The Kaduna-based Islamic sect, Shiite’s clash with the Nigerian military which allegedly ended with hundreds of the sect members killed, is quickly receding into the groove now, away from mention, as usual. Typical of every calamity that befalls us as a people, hardly are lessons ever learnt and seldom do we as Nigerians come out of our bloodied experiences with clear wisdom or vision of how to navigate the mines of the future.
Peter Mclntosh, the late Jamaican reggae musician it was, in one of his early songs entitled Same Dog, said it would be foolhardy of a man whom a dog bit in the morning and then bites again in the evening, counselling that you should be once bitten and twice shy. It shows careless and tardiness on the part of such a man. For us as a nation, it simply indicates our inability to appropriate the lessons of today for a greater tomorrow.
Since the gravitation from the 1980 Maitatsine crisis which left many people killed, to the Muhammed Yusuff episode in Maiduguri which is the midwife of the Boko Haram insurgency that has grown so much to be a great boil on the Nigerian buttocks, we as Nigerians (both government and the governed) hardly ever subject our grief to intellectual analysis. That is why the recurrence rate of our griefs is really very high and we repeat fatalities periodically.
The story of what led to the spat between the Chief of Army Staff, General Tukur Buratai’s convoy and the Shi’ite sect in Kaduna has been told over and over again that it does not bear retelling again at this forum. From the video of the clash posted on the social media to clandestine lobbying by some apparently pro-Buratai group desirous of making the world see issues from the perspective of the army, which jammed the information highway immediately the clash became news, the social portrayal of the reality of the attack has been achieved and even overflogged. So, aside seeking scapegoats to be held up for attacks, what lesson has been learnt from this unfortunate episode? In what way does it feed into the global picture of Nigerians being generally captives to religion, with an overt failure to make religion work for the social necessity of their existence?
Many have thought that the power in that Marxian submission that religion is the opium of the masses died with the collapse of communism. How wrong they are. Nigerians seem ready to interrogate every other received knowledge about society, politics and economy but religion. Perhaps because every other issue in those earlier categories are physical, we do not have any inhibition at discussing them but when it comes to religion, wary of veering into a topography that is not visible but largely made up of conjectures, we leave religion to swim alone in its ocean of assumptions. It is no wonder why charlatans who seek to make a living from the people’s fear and circumspection have been having a field day in the realm of religion. No one is asking, for instance, what if, at the end of the day, Shi’ite or Sunnis are the sects recognised by the Almighty God? What if neither of them? What if the Catholicism of Apostle Paul or the Pentecostalism of latter-day Christianity is the official sect that Jesus Christ endorses? What if none is? The inability to make our thoughts elastic and capable of receiving ideas that are not native to individual minds brews timidity at critiquing reality, thereby allowing evil to fester.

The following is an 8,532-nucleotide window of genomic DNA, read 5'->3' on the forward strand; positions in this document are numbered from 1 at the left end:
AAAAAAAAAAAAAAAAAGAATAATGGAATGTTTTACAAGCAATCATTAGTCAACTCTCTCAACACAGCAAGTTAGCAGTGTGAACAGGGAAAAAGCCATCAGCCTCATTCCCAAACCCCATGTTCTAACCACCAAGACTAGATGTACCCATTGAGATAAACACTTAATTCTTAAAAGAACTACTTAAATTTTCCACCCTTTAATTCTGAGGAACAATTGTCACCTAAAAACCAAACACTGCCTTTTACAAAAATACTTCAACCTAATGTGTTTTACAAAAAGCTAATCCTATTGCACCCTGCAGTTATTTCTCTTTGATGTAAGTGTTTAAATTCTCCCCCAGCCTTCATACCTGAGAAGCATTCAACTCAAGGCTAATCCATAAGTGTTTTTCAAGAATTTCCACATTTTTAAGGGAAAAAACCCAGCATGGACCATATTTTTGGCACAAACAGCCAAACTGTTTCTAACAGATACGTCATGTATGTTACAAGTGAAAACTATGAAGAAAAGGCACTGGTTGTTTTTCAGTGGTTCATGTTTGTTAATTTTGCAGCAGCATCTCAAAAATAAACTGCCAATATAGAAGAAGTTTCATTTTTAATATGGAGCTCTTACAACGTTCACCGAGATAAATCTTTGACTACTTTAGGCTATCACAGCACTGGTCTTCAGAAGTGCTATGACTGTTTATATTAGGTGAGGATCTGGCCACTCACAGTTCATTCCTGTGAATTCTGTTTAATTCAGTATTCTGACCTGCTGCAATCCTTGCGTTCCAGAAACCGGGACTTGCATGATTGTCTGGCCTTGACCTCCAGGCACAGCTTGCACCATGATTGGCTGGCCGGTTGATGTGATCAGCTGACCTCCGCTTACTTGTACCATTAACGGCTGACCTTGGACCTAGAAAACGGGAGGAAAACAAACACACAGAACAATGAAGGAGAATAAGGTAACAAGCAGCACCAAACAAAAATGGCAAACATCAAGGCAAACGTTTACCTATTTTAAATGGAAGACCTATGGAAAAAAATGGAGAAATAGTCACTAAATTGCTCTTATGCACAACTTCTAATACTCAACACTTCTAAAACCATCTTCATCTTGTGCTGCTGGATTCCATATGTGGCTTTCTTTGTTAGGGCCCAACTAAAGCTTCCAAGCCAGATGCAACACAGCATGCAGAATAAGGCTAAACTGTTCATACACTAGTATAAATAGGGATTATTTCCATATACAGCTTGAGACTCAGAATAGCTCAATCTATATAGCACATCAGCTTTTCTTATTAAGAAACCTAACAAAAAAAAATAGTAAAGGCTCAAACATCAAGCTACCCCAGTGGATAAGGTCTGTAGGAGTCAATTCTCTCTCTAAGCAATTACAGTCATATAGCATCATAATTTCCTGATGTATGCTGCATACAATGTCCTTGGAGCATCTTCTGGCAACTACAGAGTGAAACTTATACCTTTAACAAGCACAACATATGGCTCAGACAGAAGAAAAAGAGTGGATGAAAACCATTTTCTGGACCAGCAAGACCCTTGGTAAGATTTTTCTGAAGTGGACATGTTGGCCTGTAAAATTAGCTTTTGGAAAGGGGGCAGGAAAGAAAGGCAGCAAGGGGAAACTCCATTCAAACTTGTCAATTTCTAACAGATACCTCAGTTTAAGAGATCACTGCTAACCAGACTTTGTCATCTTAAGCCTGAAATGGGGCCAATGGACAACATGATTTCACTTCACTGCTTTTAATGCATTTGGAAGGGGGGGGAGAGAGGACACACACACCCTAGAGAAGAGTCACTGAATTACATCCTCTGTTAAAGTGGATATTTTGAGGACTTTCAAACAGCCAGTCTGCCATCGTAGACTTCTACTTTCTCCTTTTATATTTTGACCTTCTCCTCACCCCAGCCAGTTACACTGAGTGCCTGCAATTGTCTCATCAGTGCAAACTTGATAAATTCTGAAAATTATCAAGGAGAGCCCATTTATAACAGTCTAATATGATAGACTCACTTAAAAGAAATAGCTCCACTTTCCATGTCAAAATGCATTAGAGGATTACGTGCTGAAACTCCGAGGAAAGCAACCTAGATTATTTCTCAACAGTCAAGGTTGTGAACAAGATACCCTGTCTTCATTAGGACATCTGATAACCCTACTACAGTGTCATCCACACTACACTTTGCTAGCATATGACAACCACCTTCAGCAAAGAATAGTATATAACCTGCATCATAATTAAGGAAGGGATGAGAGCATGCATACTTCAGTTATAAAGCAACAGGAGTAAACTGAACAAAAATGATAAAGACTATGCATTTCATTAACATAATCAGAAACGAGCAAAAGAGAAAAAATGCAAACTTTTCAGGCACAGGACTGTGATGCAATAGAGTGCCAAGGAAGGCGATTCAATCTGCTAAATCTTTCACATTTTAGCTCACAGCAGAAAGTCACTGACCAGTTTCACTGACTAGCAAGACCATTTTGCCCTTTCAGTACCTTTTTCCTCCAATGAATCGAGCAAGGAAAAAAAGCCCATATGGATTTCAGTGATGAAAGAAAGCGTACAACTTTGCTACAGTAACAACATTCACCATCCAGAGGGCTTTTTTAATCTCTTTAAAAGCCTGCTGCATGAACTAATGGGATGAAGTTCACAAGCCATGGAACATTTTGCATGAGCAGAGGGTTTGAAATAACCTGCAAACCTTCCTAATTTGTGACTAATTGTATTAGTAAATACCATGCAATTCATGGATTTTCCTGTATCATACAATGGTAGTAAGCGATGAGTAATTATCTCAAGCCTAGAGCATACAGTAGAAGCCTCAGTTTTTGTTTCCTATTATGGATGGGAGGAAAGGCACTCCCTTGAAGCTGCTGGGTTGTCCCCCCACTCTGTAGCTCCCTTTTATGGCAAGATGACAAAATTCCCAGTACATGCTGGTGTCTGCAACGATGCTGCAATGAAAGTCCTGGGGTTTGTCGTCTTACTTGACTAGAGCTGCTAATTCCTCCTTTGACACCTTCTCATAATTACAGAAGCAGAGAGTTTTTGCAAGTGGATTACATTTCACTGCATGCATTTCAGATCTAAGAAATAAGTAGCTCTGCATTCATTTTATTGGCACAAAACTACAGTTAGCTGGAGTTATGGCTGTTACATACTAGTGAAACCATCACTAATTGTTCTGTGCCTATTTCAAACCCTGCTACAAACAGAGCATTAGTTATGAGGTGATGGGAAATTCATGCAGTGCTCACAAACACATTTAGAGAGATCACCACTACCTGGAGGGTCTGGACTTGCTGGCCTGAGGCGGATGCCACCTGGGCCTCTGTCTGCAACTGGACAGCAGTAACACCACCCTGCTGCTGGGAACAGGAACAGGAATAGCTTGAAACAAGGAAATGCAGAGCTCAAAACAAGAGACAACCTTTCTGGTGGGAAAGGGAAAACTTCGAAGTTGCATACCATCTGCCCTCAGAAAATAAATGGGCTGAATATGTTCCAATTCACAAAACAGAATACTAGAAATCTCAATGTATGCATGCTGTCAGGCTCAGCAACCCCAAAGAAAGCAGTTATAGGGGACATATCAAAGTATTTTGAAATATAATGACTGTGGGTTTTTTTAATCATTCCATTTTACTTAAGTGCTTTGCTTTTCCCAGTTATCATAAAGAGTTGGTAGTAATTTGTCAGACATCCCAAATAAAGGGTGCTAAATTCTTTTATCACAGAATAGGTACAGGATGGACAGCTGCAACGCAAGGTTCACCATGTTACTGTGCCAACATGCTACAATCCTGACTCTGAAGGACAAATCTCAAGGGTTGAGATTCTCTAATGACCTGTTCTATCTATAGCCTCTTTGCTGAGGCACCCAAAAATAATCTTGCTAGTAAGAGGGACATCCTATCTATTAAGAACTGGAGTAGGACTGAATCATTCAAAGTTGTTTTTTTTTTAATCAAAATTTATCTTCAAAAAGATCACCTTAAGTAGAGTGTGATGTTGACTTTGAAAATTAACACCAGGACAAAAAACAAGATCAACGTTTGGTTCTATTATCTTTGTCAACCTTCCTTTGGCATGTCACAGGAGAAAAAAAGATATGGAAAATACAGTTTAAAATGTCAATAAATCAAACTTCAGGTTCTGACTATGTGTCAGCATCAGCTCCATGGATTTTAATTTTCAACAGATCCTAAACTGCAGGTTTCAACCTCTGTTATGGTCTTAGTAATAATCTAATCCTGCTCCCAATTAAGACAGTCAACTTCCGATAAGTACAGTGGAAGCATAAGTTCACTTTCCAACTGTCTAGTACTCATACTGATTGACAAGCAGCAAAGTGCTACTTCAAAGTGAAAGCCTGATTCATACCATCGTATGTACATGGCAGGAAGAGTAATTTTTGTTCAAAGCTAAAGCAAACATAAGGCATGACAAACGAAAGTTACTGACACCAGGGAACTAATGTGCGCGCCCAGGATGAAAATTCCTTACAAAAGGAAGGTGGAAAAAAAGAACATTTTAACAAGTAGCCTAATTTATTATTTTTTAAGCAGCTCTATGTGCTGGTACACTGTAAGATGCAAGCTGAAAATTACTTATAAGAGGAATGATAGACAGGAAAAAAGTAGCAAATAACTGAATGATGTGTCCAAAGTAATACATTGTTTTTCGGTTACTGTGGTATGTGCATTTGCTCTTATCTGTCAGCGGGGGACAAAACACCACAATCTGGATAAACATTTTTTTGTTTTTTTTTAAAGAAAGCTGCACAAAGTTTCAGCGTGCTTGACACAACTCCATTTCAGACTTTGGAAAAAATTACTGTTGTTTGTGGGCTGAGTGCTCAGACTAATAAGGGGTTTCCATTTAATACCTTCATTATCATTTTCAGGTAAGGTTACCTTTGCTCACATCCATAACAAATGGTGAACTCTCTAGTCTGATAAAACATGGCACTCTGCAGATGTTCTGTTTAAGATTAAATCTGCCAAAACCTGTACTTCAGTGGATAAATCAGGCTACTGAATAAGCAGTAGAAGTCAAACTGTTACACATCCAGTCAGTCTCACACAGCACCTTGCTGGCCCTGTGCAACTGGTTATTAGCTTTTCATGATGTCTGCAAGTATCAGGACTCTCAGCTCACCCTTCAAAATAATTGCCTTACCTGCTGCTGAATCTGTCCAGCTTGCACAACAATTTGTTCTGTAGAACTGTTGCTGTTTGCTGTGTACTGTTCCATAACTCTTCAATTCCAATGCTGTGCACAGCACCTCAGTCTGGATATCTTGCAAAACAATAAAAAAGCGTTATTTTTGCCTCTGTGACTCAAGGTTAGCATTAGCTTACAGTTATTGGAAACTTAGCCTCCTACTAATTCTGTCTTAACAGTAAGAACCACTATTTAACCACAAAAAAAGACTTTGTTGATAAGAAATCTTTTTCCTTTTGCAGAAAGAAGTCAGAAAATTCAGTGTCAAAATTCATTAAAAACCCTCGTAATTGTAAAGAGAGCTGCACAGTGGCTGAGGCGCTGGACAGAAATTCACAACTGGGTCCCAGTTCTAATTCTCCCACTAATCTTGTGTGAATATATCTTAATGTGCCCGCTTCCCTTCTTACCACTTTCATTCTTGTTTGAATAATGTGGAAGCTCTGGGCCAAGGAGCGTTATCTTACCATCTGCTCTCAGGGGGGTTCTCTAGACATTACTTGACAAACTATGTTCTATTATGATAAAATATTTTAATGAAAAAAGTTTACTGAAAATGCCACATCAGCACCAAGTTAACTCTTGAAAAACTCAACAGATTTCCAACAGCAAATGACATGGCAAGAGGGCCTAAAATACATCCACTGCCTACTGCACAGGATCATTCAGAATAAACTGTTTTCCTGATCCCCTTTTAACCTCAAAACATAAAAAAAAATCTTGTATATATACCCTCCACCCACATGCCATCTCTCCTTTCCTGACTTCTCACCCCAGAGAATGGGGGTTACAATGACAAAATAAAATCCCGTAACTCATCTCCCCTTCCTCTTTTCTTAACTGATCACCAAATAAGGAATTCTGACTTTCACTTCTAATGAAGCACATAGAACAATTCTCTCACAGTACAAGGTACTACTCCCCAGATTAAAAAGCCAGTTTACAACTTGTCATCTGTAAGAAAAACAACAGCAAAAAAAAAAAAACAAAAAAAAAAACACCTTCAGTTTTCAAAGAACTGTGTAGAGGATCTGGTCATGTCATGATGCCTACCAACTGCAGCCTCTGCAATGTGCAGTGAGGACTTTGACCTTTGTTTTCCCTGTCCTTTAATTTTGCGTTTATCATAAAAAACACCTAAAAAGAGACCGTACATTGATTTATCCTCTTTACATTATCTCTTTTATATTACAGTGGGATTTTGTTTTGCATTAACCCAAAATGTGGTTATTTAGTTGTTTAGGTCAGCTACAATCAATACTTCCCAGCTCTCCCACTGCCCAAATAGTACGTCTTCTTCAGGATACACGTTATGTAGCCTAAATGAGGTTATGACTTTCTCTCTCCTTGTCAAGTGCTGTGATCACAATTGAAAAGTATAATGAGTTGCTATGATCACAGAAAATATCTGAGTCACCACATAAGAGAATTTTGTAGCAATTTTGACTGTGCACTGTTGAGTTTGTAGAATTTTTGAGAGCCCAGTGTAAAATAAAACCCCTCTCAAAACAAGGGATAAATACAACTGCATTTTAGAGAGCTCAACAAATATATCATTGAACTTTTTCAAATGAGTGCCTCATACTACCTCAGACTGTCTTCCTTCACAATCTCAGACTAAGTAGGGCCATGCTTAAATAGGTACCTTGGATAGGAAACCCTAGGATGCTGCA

Those who own the religions which we have acquired and selfishly appropriated subject them to rigorous mental exercises and that has not destroyed their faiths. What they come out with is a stronger religion that is removed from myths and superstition. Christianity and the man Jesus, for instance, were subjected to very rigorous scan by Jewish scholars like 6th century Jewish scholar, Flavius Josephus and Roman historian senator Tacitus. Even though both scholars were very skeptical about the existence of Jesus, stating that they had no archaeological evidence of his existence, they agreed that evidences of baptism of Jesus by John the baptizer and His crucifixion, which they confirmed through multiple attestations and the criterion of embarrassment (which relates to the embarrassment that Jesus’ disciples would ordinarily have felt at the fact of John, baptizer of sinners, baptizing Jesus and the shame of His crucifixion, an execution which was meant for criminals, both of which would ordinarily have made them uncomfortable with retelling the stories) pointed at the fact that He existed.
Religion has got away with a lot of infractions on our society. Meanwhile, religion it is, of all the indices of development and civilisation, which has refused to subject itself to the change of the world. Only a few days ago, we were told of how the Shi’ites were a law unto themselves in Kaduna and environs. Same happens in this part of the world. This is why Smart Alecs who want to come to the pinnacle of religious recognition pervert the norms of physical existence to arrest our minds and paint the picture that they have the metaphysical in their palms. Some years ago in Ibadan, two episodes happened. One was a man who jumped into the lion zoo like the biblical Daniel. Humanity was spared of the tragedy he would have become because, if the lions had already been overfed and refused to do justice to his flesh, he would have become a religious terror to us all, preening himself as Daniel reincarnate and tethering thousands of naïve, solution-seeking people to his groove. Second was the man on late broadcaster, Kolawole Olawuyi’s programme who claimed to possess the power of the supernatural and had black eggs in his possession.
Shi’ite, Sunnis and all other religious bigots will flee off us the moment we begin to be critical of their overtures. Religion was made for man and not the reverse.
Culled from: http://www.tribuneonlineng.com/zaria-killings-time-to-bury-religion